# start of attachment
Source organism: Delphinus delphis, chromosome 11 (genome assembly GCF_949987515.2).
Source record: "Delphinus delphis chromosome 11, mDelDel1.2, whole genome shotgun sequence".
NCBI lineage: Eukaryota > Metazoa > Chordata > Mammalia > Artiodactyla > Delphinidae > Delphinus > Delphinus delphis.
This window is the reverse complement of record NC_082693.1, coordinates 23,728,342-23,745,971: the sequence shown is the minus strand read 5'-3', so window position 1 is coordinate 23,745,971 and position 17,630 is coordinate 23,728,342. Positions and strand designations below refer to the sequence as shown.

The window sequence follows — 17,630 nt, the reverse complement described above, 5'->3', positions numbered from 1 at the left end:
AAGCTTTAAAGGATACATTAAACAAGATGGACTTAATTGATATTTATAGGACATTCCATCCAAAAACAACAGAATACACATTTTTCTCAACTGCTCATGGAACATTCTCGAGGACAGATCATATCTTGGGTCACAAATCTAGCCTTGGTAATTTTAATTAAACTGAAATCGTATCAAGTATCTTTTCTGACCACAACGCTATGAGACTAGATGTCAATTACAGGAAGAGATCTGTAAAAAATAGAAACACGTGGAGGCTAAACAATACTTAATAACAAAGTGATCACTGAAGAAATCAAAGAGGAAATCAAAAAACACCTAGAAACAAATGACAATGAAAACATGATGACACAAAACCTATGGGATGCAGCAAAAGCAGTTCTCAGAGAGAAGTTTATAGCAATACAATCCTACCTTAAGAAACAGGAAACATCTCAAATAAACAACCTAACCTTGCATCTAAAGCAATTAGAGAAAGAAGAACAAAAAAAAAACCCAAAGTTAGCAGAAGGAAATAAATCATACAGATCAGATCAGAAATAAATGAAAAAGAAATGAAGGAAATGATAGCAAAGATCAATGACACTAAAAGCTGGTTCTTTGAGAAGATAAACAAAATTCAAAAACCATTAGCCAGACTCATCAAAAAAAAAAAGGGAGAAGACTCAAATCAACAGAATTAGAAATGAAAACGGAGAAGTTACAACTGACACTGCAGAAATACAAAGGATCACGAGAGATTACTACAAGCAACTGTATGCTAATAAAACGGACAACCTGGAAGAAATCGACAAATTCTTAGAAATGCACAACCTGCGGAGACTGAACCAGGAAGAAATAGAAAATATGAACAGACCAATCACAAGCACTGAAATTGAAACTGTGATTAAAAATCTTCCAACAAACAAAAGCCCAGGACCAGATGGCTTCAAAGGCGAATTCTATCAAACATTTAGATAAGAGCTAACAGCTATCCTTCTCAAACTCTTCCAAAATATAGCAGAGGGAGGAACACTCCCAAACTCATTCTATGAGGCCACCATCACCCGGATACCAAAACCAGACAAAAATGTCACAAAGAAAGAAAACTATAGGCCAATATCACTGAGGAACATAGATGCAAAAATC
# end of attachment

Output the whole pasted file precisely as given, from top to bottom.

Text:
Source organism: Delphinus delphis, chromosome 11 (genome assembly GCF_949987515.2).
Source record: "Delphinus delphis chromosome 11, mDelDel1.2, whole genome shotgun sequence".
NCBI lineage: Eukaryota > Metazoa > Chordata > Mammalia > Artiodactyla > Delphinidae > Delphinus > Delphinus delphis.
This window is the reverse complement of record NC_082693.1, coordinates 23,728,342-23,745,971: the sequence shown is the minus strand read 5'-3', so window position 1 is coordinate 23,745,971 and position 17,630 is coordinate 23,728,342. Positions and strand designations below refer to the sequence as shown.

The window sequence follows — 17,630 nt, the reverse complement described above, 5'->3', positions numbered from 1 at the left end:
AAGCTTTAAAGGATACATTAAACAAGATGGACTTAATTGATATTTATAGGACATTCCATCCAAAAACAACAGAATACACATTTTTCTCAACTGCTCATGGAACATTCTCGAGGACAGATCATATCTTGGGTCACAAATCTAGCCTTGGTAATTTTAATTAAACTGAAATCGTATCAAGTATCTTTTCTGACCACAACGCTATGAGACTAGATGTCAATTACAGGAAGAGATCTGTAAAAAATAGAAACACGTGGAGGCTAAACAATACTTAATAACAAAGTGATCACTGAAGAAATCAAAGAGGAAATCAAAAAACACCTAGAAACAAATGACAATGAAAACATGATGACACAAAACCTATGGGATGCAGCAAAAGCAGTTCTCAGAGAGAAGTTTATAGCAATACAATCCTACCTTAAGAAACAGGAAACATCTCAAATAAACAACCTAACCTTGCATCTAAAGCAATTAGAGAAAGAAGAACAAAAAAAAAACCCAAAGTTAGCAGAAGGAAATAAATCATACAGATCAGATCAGAAATAAATGAAAAAGAAATGAAGGAAATGATAGCAAAGATCAATGACACTAAAAGCTGGTTCTTTGAGAAGATAAACAAAATTCAAAAACCATTAGCCAGACTCATCAAAAAAAAAAAGGGAGAAGACTCAAATCAACAGAATTAGAAATGAAAACGGAGAAGTTACAACTGACACTGCAGAAATACAAAGGATCACGAGAGATTACTACAAGCAACTGTATGCTAATAAAACGGACAACCTGGAAGAAATCGACAAATTCTTAGAAATGCACAACCTGCGGAGACTGAACCAGGAAGAAATAGAAAATATGAACAGACCAATCACAAGCACTGAAATTGAAACTGTGATTAAAAATCTTCCAACAAACAAAAGCCCAGGACCAGATGGCTTCAAAGGCGAATTCTATCAAACATTTAGATAAGAGCTAACAGCTATCCTTCTCAAACTCTTCCAAAATATAGCAGAGGGAGGAACACTCCCAAACTCATTCTATGAGGCCACCATCACCCGGATACCAAAACCAGACAAAAATGTCACAAAGAAAGAAAACTATAGGCCAATATCACTGAGGAACATAGATGCAAAAATC